Are Uber's New Privacy Changes Creepy Or Necessary?

Photo: Courtesy Uber.
Following in the footsteps of Google and Facebook, Uber is updating its privacy policies so they're easier to understand for those of us who didn't go to law school. But, there's one update to the terms that has everyone buzzing: The ride-hailing service is going to start tracking users' exact locations all the time, whether you're using the app or it's just running in the background.

The change is potentially useful: It would eliminate the back-and-forth "Do you see me? I'm on the corner by Jack's Market" situation when you and your Uber driver are trying to make contact. This could also shave a few seconds off of how long it takes for the app to find the nearest Uber when you hail a ride. So, that's all good. But, the driver would also know exactly where you were before being picked up, which could be weird if it's a private residence, and he or she could see whether you're actually outside like you said or still finishing your Negroni at the bar when the car finally arrives.

The new terms of service also explain that Uber could start accessing and storing your address book contacts "to facilitate social interactions," such as sending special offers to your friends and family.

In both of these scenarios (location tracking and access to your contacts) you would have to give Uber permission to access that data in the app. If you decide not to give Uber permission to track your location, you can still use the app — it will just work like it does now.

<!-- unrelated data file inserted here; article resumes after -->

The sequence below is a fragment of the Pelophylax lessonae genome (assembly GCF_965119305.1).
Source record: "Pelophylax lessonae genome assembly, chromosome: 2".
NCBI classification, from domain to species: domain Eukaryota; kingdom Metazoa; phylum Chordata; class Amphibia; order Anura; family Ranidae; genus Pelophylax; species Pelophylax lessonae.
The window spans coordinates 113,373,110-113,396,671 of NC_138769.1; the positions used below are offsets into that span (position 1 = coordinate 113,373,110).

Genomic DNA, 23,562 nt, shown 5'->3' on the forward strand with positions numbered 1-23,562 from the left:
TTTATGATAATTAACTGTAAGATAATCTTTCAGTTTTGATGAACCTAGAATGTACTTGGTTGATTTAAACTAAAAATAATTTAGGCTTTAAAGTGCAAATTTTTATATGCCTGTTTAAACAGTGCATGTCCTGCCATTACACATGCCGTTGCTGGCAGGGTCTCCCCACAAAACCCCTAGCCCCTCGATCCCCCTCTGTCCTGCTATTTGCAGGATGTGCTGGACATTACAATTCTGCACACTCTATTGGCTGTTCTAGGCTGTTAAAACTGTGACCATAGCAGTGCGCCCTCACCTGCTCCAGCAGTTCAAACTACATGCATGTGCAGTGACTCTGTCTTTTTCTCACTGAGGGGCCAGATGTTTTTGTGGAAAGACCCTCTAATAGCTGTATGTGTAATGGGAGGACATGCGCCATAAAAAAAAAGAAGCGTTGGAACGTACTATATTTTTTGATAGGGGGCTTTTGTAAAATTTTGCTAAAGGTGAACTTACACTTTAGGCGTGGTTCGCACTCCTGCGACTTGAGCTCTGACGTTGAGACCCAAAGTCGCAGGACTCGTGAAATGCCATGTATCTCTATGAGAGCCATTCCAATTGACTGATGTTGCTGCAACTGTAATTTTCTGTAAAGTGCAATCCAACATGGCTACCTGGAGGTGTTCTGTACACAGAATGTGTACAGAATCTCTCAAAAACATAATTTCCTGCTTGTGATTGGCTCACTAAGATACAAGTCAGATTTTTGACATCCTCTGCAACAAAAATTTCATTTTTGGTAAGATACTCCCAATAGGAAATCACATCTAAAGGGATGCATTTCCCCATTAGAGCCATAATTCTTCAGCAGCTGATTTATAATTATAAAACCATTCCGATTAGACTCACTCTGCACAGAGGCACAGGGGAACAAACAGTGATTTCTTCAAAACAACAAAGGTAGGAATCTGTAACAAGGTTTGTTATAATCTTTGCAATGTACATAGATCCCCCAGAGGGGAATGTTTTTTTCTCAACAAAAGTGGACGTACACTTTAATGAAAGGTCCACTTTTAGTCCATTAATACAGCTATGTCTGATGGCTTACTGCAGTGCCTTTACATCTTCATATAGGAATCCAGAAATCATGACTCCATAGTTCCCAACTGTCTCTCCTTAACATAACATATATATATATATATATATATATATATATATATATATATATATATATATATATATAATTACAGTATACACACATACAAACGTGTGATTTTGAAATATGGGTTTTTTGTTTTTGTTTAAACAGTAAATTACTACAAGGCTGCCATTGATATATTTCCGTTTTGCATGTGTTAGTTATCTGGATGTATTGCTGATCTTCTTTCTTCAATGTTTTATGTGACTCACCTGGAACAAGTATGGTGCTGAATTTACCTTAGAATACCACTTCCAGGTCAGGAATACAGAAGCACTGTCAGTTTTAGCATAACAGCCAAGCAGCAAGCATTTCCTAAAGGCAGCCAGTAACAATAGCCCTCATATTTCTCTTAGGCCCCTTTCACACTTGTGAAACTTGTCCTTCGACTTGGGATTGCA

According to a new survey on data sharing by the Annenberg School for Communication at the University of Pennsylvania, companies like Uber think that users will gladly accept data access and tracking like this in exchange for more convenience and personalization in their services. But, in fact, customers aren't so happy with this kind of surveillance.

“What is really going on is a sense of resignation. Americans feel that they have no control over what companies do with their information or how they collect it,” Joseph Turow, a professor at Penn’s Annenberg School for Communication and main author of the study told the New York Times.

And, of course, Uber has a shady track record when it comes to user privacy. Employees used the app's "God mode" feature to track a journalist's whereabouts without her permission and a since-deleted blog post detailed the hookup habits of its users. These new changes give Uber even more access to your daily comings and goings (along with all the other private stuff the app already knows about you).

The changes go into effect July 15, and you automatically agree to the policies if you use the app on or after that date. There's definitely a lot of convenience to be gained through Uber's newfound knowledge of your location, but we can't help but feel uneasy about it. Maybe it's time to switch to Lyft once and for all. Lyft does have way more lady drivers, and that's rad.

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